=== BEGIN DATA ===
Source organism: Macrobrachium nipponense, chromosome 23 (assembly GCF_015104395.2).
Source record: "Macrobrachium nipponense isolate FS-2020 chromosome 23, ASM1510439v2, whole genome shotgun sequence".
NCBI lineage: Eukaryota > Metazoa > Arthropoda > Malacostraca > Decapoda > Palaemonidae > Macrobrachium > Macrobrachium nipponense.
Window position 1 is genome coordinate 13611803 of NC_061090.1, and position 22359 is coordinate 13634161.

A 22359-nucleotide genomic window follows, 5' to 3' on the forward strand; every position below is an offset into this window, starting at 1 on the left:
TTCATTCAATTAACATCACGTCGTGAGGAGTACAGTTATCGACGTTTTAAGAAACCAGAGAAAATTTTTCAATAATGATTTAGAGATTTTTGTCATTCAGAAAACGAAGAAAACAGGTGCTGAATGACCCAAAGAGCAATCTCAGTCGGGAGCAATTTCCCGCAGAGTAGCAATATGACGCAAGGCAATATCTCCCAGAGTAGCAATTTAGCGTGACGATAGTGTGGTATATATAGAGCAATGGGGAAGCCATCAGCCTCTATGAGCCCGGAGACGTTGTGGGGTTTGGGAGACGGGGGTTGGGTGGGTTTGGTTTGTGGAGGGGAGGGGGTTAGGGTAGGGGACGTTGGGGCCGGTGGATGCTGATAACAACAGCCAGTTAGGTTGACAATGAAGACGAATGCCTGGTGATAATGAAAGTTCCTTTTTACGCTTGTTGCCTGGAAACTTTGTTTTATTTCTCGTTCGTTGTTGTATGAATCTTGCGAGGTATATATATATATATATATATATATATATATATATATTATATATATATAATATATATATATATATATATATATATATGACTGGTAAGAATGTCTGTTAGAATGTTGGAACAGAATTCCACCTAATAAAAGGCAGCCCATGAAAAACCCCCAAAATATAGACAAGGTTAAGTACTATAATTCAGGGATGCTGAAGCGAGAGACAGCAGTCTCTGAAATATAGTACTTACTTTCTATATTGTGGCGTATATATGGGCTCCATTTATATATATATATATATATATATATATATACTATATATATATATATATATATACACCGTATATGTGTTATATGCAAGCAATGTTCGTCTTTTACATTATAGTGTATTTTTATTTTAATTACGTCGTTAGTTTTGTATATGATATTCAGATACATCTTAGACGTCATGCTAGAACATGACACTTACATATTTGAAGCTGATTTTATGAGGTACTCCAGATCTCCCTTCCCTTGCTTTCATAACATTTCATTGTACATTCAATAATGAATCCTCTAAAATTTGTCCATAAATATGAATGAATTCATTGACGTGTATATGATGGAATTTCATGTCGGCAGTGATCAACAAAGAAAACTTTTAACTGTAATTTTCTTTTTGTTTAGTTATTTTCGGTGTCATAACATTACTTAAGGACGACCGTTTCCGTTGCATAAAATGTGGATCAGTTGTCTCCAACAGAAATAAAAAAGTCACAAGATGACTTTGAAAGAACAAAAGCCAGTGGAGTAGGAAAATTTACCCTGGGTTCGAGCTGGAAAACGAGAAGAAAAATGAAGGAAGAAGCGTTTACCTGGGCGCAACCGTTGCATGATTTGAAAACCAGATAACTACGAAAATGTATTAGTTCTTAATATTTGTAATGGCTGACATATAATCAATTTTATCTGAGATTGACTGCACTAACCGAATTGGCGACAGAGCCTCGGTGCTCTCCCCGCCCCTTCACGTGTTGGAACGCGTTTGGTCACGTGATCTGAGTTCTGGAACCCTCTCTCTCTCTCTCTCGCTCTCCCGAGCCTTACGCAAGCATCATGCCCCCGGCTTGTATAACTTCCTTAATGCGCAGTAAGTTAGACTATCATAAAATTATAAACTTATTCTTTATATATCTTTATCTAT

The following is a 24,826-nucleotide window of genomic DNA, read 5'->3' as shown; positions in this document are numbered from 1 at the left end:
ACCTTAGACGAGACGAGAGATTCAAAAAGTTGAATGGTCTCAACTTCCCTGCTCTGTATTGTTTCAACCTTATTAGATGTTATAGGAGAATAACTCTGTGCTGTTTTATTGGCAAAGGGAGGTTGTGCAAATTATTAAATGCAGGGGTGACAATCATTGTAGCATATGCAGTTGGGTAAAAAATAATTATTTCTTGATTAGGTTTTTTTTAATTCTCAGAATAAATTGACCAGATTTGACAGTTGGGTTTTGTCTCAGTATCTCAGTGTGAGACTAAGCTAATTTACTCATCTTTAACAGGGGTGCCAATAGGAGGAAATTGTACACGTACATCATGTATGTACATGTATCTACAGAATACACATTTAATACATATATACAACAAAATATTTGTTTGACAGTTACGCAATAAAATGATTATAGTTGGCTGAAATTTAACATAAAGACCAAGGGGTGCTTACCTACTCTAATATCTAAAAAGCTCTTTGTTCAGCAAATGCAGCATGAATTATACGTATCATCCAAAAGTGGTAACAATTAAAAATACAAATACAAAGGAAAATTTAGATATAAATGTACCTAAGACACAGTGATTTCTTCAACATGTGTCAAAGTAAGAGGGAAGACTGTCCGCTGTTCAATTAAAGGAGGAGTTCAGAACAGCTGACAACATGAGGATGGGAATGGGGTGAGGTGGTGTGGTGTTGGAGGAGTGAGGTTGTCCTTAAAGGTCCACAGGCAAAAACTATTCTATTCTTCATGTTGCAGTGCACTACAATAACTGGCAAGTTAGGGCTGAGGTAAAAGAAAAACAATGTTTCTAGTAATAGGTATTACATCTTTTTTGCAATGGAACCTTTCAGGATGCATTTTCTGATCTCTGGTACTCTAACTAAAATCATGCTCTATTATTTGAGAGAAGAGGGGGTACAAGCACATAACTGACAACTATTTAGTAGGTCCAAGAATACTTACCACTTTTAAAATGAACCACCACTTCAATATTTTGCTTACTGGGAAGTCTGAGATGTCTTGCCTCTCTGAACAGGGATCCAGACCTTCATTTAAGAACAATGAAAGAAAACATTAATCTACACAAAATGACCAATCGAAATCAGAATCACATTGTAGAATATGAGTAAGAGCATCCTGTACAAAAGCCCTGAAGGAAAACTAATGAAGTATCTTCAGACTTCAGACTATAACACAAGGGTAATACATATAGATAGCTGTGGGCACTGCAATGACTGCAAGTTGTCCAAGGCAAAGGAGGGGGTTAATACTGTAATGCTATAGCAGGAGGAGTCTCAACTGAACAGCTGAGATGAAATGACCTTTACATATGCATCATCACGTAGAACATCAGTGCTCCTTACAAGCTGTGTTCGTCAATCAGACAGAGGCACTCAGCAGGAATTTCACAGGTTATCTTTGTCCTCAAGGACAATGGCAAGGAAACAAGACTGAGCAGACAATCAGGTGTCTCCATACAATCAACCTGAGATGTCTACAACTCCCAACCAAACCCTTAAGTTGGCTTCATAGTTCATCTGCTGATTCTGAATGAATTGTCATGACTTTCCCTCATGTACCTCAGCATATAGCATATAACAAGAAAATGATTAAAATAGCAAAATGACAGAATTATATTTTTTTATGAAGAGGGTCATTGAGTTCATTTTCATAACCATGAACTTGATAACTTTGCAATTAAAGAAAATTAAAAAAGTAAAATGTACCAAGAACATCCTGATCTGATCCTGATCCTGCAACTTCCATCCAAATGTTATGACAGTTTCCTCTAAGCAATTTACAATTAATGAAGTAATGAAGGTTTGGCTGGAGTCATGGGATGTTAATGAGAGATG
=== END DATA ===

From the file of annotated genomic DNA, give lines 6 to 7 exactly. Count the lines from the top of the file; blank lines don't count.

TTCATTCAATTAACATCACGTCGTGAGGAGTACAGTTATCGACGTTTTAAGAAACCAGAGAAAATTTTTCAATAATGATTTAGAGATTTTTGTCATTCAGAAAACGAAGAAAACAGGTGCTGAATGACCCAAAGAGCAATCTCAGTCGGGAGCAATTTCCCGCAGAGTAGCAATATGACGCAAGGCAATATCTCCCAGAGTAGCAATTTAGCGTGACGATAGTGTGGTATATATAGAGCAATGGGGAAGCCATCAGCCTCTATGAGCCCGGAGACGTTGTGGGGTTTGGGAGACGGGGGTTGGGTGGGTTTGGTTTGTGGAGGGGAGGGGGTTAGGGTAGGGGACGTTGGGGCCGGTGGATGCTGATAACAACAGCCAGTTAGGTTGACAATGAAGACGAATGCCTGGTGATAATGAAAGTTCCTTTTTACGCTTGTTGCCTGGAAACTTTGTTTTATTTCTCGTTCGTTGTTGTATGAATCTTGCGAGGTATATATATATATATATATATATATATATATATATATTATATATATATAATATATATATATATATATATATATATATGACTGGTAAGAATGTCTGTTAGAATGTTGGAACAGAATTCCACCTAATAAAAGGCAGCCCATGAAAAACCCCCAAAATATAGACAAGGTTAAGTACTATAATTCAGGGATGCTGAAGCGAGAGACAGCAGTCTCTGAAATATAGTACTTACTTTCTATATTGTGGCGTATATATGGGCTCCATTTATATATATATATATATATATATATATATACTATATATATATATATATATATACACCGTATATGTGTTATATGCAAGCAATGTTCGTCTTTTACATTATAGTGTATTTTTATTTTAATTACGTCGTTAGTTTTGTATATGATATTCAGATACATCTTAGACGTCATGCTAGAACATGACACTTACATATTTGAAGCTGATTTTATGAGGTACTCCAGATCTCCCTTCCCTTGCTTTCATAACATTTCATTGTACATTCAATAATGAATCCTCTAAAATTTGTCCATAAATATGAATGAATTCATTGACGTGTATATGATGGAATTTCATGTCGGCAGTGATCAACAAAGAAAACTTTTAACTGTAATTTTCTTTTTGTTTAGTTATTTTCGGTGTCATAACATTACTTAAGGACGACCGTTTCCGTTGCATAAAATGTGGATCAGTTGTCTCCAACAGAAATAAAAAAGTCACAAGATGACTTTGAAAGAACAAAAGCCAGTGGAGTAGGAAAATTTACCCTGGGTTCGAGCTGGAAAACGAGAAGAAAAATGAAGGAAGAAGCGTTTACCTGGGCGCAACCGTTGCATGATTTGAAAACCAGATAACTACGAAAATGTATTAGTTCTTAATATTTGTAATGGCTGACATATAATCAATTTTATCTGAGATTGACTGCACTAACCGAATTGGCGACAGAGCCTCGGTGCTCTCCCCGCCCCTTCACGTGTTGGAACGCGTTTGGTCACGTGATCTGAGTTCTGGAACCCTCTCTCTCTCTCTCTCGCTCTCCCGAGCCTTACGCAAGCATCATGCCCCCGGCTTGTATAACTTCCTTAATGCGCAGTAAGTTAGACTATCATAAAATTATAAACTTATTCTTTATATATCTTTATCTAT

The following is a 24,826-nucleotide window of genomic DNA, read 5'->3' as shown; positions in this document are numbered from 1 at the left end: